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A comparative analysis of open surgery vs endoscopic balloon dilation for pediatric subglottic stenosis.
JAMA Otolaryngol Head Neck Surg 2014; 140(10):901-5JO

Abstract

IMPORTANCE

Minimally invasive endoscopic techniques are an appealing alternative to open surgical management of pediatric subglottic stenosis (SGS), but more information is needed to understand the comparative risks, benefits, and limitations of such interventions.

OBJECTIVE

To compare the effectiveness of endoscopic balloon dilation (EBD) and laryngotracheoplasty (LTP) in pediatric patients with SGS and to identify patient and disease factors that are associated with successful EBD.

DESIGN, SETTING, AND PARTICIPANTS

A retrospective medical record review of children undergoing EBD and LTP for SGS in a tertiary care children's hospital from 2006 through 2012.

MAIN OUTCOMES AND MEASURES

Success was defined as decannulation or tracheotomy avoidance. Additional outcomes were total number of procedures and number of unplanned procedures. Univariate χ2 analyses and multivariate regression analyses were performed to identify patient and disease factors statistically associated with success within treatment groups.

RESULTS

Overall, 86 of 90 patients (96%) successfully avoided tracheotomy or were decannulated. Fourteen patients were successfully treated with EBD, but for 13 patients, EBD failed, and they underwent LTP. A total of 76 patients underwent LTP. In univariate analyses, patients for whom EBD was successful were more likely to have mild (grade 1 or 2; n = 10) than severe (grade 3 or 4; n = 4) SGS compared with patients for whom EBD failed (grade 1 or 2, n = 0 vs grade 3 or 4, n = 13) (P < .001). Three patients who underwent initial EBD had worsening stenosis. Patients initially treated with EBD were more likely to require unplanned surgical intervention during their treatment (6 of 27; 22%) than patients initially treated with LTP (3 of 63; 5%) (P = .01). Patients initially treated with EBD had a lower number of airway interventions and/or evaluations under anesthesia (mean, 6.7) during their course of treatment than patients initially treated with LTP (mean, 9.2) (P = .003). In multivariate analyses, only severe SGS was significantly associated with failure of initial EBD (13 of 13 [100%] with type 3 or 4 vs 4 of 14 with type 1 or 2 [29%]) (P = .002).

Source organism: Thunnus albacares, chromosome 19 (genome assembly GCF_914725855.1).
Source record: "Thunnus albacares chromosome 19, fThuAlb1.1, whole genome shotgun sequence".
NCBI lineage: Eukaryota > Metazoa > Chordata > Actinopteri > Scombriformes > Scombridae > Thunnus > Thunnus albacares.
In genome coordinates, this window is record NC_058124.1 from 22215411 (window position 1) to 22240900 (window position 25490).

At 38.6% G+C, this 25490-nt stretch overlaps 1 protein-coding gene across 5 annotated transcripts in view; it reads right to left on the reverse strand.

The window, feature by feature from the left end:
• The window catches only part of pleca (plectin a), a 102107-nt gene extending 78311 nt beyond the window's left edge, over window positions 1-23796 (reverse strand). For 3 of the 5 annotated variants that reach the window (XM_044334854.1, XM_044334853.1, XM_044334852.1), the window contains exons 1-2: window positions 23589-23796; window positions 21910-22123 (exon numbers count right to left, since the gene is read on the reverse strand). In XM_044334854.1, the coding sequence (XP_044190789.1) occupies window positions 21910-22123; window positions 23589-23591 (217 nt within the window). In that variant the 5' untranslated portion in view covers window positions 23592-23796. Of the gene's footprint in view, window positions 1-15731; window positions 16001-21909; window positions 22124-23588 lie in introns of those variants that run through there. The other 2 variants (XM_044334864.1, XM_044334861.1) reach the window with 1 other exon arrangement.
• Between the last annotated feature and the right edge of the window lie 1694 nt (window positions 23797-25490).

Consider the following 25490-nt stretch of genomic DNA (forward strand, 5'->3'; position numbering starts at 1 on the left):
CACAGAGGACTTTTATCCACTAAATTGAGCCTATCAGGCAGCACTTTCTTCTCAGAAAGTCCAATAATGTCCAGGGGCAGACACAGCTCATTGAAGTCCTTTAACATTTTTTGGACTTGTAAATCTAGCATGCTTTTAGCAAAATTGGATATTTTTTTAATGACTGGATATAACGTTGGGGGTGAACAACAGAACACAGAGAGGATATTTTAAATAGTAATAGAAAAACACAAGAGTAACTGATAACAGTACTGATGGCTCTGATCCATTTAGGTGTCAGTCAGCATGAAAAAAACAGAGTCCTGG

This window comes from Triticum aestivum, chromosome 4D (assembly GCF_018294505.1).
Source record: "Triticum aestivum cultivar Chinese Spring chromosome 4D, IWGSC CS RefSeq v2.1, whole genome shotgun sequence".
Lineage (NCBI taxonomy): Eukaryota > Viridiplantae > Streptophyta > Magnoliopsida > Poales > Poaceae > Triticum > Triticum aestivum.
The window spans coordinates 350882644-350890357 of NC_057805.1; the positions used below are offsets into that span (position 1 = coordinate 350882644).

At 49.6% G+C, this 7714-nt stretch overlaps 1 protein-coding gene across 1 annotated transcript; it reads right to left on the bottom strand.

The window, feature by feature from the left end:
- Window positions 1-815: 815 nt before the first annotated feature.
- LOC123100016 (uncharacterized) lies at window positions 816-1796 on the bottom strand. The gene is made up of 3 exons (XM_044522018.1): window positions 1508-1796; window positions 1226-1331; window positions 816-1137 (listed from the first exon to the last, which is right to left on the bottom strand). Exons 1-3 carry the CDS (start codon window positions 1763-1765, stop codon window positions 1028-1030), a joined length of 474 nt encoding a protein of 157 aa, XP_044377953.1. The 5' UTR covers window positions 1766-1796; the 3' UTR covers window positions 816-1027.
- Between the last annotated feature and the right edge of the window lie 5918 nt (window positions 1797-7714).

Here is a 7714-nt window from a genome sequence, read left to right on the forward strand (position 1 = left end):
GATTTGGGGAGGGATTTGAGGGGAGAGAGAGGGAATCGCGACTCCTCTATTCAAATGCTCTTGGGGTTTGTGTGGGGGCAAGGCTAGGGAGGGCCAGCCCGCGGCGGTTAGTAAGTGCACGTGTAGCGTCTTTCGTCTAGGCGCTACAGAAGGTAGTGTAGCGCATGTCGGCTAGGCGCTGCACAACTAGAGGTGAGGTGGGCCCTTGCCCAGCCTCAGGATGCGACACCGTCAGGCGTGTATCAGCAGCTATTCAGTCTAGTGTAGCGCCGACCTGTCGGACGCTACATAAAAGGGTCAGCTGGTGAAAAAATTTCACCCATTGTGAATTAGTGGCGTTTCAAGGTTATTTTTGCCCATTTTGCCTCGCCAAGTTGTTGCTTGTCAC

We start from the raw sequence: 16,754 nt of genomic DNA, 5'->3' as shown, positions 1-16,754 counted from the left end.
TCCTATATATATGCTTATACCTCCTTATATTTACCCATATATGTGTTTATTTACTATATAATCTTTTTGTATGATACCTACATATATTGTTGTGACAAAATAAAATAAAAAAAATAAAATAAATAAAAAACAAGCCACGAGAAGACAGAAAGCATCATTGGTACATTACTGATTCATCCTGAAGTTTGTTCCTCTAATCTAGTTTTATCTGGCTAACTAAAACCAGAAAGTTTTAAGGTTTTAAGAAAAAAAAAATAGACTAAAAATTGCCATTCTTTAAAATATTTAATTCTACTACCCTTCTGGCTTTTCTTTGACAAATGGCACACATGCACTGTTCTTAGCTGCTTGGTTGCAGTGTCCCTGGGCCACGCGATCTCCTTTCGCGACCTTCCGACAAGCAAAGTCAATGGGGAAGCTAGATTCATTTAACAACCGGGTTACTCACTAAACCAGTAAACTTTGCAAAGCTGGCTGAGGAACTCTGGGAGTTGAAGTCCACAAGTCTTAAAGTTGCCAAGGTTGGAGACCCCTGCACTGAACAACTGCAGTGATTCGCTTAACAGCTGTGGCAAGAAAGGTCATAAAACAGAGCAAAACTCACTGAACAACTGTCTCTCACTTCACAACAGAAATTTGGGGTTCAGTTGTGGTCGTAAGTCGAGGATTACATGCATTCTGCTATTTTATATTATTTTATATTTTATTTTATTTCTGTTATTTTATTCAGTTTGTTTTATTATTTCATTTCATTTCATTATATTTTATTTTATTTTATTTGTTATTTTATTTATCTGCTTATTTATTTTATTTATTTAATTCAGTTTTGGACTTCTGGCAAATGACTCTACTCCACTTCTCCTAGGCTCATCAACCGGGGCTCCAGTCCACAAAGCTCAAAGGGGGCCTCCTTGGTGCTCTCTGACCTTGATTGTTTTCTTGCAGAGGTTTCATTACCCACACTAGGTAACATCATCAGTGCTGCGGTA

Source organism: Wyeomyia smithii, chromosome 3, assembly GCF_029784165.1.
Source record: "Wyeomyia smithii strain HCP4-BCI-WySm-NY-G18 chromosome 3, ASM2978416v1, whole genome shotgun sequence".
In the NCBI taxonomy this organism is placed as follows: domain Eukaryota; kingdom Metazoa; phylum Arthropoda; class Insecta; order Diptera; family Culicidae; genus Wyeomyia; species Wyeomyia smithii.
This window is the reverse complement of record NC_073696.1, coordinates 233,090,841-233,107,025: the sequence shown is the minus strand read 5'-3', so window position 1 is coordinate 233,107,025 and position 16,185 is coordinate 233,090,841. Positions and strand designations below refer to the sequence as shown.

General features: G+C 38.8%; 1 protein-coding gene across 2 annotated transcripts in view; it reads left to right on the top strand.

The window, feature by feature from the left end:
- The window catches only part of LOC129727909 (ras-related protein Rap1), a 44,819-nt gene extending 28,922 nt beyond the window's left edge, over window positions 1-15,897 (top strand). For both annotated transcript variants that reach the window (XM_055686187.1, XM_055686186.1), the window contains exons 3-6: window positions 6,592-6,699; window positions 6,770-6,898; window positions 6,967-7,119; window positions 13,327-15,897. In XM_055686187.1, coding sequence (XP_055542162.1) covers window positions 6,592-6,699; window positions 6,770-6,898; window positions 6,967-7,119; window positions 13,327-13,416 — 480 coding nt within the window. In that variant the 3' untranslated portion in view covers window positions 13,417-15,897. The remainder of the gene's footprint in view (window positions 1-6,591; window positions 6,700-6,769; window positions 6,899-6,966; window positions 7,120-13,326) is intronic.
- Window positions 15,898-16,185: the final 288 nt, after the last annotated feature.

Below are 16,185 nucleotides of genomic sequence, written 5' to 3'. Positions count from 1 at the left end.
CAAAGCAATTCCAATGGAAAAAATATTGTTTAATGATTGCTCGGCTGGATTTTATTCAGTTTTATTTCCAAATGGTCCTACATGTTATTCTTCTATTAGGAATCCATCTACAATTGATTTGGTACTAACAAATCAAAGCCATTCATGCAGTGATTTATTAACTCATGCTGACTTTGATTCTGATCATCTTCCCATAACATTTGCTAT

CONCLUSIONS AND RELEVANCE

For severe SGS, EBD has limited application compared with LTP, and in some cases failed EBD is even detrimental, increasing the risk of unplanned urgent interventions compared with LTP.

Authors+Show Affiliations

Division of Pediatric Otolaryngology, Children's National Medical Center, Washington, DC2Department of Otolaryngology-Head and Neck Surgery, Weill Cornell Medical College, New York, New York.Division of Pediatric Otolaryngology, Children's National Medical Center, Washington, DC.Drexel University College of Medicine, Philadelphia, Pennsylvania.Division of Pediatric Otolaryngology, Children's National Medical Center, Washington, DC.

Pub Type(s)

Comparative Study
Journal Article

Language

eng

PubMed ID

25170960

Citation

Maresh, Alison, et al. "A Comparative Analysis of Open Surgery Vs Endoscopic Balloon Dilation for Pediatric Subglottic Stenosis." JAMA Otolaryngology-- Head & Neck Surgery, vol. 140, no. 10, 2014, pp. 901-5.
Maresh A, Preciado DA, O'Connell AP, et al. A comparative analysis of open surgery vs endoscopic balloon dilation for pediatric subglottic stenosis. JAMA Otolaryngol Head Neck Surg. 2014;140(10):901-5.